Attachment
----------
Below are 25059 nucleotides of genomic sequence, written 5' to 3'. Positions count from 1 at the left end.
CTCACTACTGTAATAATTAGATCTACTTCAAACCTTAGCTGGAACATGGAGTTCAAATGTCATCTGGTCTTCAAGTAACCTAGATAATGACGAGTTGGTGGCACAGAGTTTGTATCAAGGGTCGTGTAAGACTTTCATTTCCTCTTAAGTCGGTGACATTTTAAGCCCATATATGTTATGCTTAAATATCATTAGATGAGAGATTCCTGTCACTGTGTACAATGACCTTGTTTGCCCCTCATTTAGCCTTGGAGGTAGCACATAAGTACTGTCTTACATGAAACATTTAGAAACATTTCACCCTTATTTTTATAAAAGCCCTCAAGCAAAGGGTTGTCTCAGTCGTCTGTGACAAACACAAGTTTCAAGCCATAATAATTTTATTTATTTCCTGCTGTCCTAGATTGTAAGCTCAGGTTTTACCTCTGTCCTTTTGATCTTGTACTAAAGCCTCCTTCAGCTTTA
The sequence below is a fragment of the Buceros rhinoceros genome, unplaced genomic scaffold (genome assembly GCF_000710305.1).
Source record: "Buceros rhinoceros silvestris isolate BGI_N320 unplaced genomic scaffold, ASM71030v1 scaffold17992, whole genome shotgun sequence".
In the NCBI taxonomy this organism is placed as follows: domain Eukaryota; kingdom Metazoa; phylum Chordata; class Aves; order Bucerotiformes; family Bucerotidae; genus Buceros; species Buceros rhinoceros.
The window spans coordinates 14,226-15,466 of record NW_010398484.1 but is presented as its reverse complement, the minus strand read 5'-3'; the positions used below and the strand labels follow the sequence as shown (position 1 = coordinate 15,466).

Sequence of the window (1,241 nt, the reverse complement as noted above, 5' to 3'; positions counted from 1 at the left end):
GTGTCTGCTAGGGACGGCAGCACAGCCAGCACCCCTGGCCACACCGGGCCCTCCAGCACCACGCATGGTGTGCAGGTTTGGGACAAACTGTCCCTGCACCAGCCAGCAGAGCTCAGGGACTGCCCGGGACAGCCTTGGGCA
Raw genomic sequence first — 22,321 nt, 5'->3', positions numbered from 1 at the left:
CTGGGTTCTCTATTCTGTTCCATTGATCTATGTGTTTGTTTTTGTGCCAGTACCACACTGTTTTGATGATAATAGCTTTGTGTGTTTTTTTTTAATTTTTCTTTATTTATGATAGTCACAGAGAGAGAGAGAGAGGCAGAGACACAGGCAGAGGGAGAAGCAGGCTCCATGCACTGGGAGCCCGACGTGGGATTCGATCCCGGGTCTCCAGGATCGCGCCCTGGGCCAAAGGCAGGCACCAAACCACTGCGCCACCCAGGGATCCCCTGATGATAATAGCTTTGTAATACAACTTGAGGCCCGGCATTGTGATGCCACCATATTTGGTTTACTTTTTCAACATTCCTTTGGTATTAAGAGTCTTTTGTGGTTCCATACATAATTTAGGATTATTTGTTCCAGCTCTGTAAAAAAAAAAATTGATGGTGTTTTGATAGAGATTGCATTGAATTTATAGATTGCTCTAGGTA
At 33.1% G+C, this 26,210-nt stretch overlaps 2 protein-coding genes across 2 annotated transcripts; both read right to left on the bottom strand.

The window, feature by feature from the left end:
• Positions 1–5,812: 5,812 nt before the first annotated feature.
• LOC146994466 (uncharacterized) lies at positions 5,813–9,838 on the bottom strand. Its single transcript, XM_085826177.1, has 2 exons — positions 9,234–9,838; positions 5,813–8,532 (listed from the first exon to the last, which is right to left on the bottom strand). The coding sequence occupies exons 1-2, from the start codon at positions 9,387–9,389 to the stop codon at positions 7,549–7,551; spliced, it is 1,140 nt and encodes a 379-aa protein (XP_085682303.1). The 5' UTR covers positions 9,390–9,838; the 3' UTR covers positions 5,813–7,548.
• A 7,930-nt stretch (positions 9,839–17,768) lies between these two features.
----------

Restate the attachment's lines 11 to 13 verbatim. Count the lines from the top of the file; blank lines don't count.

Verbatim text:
At 33.1% G+C, this 26,210-nt stretch overlaps 2 protein-coding genes across 2 annotated transcripts; both read right to left on the bottom strand.

The window, feature by feature from the left end:
• Positions 1–5,812: 5,812 nt before the first annotated feature.